Everyone knows that the Pirates’ offense has been bad in 2012.  At one point, they were on pace for a historically bad offense, and were dead last in just about every offensive category.  And while the offense has picked up slightly over the past week or two, it’s still not providing enough runs for the pitching staff on a night-in-night-out basis.

Naturally, fans want improvement now.  They don’t want to wait until the trade deadline to improve the offense, it has to be done now.  There’s two things wrong with this mindset.  First, the only real trade bait the Pirates have is pitching, specifically Joel Hanrahan and possibly a few minor league prospects (NOT Jameson Taillon or Gerrit Cole, obviously).  Let’s say the Pirates were actively shopping Hanrahan.  What’s the most any team would give up for Hanny in late May/early June.  Not much, at least not a Major League-bat that fans seem to think the lineup is missing.  Hammer’s trade stock will be much higher in late July, when teams will be desperate for another arm in the back of their bullpen, and they’ll grossly overpay for him.  There’s absolutely no reason for NH to make any rash trades that will end backfiring later in the season.

The second reason that begging for a trade doesn’t make sense is that the answer to the offensive problems won’t come from outside the organization.  Look at 2011.  At the trade deadline last year, the Pirates were 54-52, and just 3.5 games back of first place.  Neal Huntington’s move was to trade for Derrek Lee and Ryan Ludwick, two guys who were solid career hitters and were expected to help the team make a run at the division.  What happened next?  Lee was hot for a few games, and then got hurt, while Ludwick did absolutely nothing and also ended up on the DL.  The Pirates went on to finish 72-90, and although they got Lee and Ludwick for pretty cheap, they didn’t help the team at all.  2012 has been almost the exact same story as 2011 so far.  The pitching has been great, and is keeping the team afloat in the division, while the offense struggles to score enough runs to win games.  As of today, May 30th, the Pirates have played 49 games and have scored 145 runs, for an average of just under 3 runs per game.  The team batting average is .219, and would be last in just about every category if it weren’t for the A’s.  The main point here is that for the offense to hit well enough to make a run at the postseason, the guys within the organization have to step up.  Pedro needs to step up and become the cleanup hitter that he can be, Tabata needs to be getting on base more often, and the bench guys have to come through when they get the chance late in games.  Triple-A players like Matt Hague and Jordy Mercer need to take advantage of their promotions and produce runs when they get the chance.  It won’t take much.  There have been countless situations where there’s runners in scoring position with less than two outs, which should be easy RBIs.  Time and time again though the Pirates leave these guys on base, and end up losing the game by a run or two.  The pitching staff has been so unbelievably good this year that even scoring 3 runs in a game means that there’s a solid chance the Bucs will win.  The current 25 players plus the handful of others who spend time with the Pirates and AAA Indy are enough to make this a winning team if the offense hit even half as well as it could.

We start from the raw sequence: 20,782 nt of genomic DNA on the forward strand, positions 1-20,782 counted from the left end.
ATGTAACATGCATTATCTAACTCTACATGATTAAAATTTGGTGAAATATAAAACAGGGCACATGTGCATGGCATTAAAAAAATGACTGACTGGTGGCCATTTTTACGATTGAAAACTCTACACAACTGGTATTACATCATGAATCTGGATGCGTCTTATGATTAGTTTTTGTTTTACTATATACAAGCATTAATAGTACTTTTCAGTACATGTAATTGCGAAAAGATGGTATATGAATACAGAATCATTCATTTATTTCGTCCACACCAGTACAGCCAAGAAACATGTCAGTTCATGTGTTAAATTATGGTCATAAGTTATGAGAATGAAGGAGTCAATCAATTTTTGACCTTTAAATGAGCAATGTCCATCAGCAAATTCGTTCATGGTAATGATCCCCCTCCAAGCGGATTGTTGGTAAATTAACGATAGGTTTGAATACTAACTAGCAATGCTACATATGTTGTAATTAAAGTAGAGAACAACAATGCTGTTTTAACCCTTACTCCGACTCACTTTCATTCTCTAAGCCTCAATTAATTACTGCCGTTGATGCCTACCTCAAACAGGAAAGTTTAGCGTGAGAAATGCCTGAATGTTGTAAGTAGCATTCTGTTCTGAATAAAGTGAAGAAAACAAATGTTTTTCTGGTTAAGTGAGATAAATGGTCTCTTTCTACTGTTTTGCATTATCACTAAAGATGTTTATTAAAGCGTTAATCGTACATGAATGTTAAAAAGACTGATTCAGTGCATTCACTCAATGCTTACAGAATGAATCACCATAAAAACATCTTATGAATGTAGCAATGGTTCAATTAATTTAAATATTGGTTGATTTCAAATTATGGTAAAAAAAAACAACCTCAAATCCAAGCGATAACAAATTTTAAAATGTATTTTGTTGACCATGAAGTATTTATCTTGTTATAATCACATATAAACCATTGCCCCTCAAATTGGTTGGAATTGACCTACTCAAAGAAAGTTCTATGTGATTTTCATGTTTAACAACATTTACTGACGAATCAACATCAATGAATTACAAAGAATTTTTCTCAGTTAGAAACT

Just to give an example how little trading for a “bat” will help, look at Paul Konerko.  He’s currently leading the league with a .381 batting average, that’s 67 hits in 176 at-bats.  The Pirates are 345/1576, good for a .219 average.  If you add Konerko to the team, the collective batting average would be .235, which would be the fifth worst in the league.  So yeah, not even adding the best hitting in the game right now would magically improve the offense.  It has to come from the guys the Pirates already have.

Go Bucs

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  1. Pingback: Pirates Take Series with Reds | Manny Sanguillen's Barbecue 30 May, 2012

    […] The bats were silent as usual until the sixth inning, when Neil Walker reached base on a walk and Garrett Jones singled him over to third, when Matt Hague, the “Hit Collector,” doubled in deep right center field to drive in Jones and Walker.  Other than that, the Pirates had a misfire in the second inning, when Garrett Jones tripled to left field and Cueto loaded the bases by walking Barajas and Burnett, but Tabata grounded out to second to kill the rally.  It’s still incredible that the Pirates only had five hits this game, which means they were batting for a .172 average.  If the Pirates seriously want to compete, then they must improve the offense internally. […]

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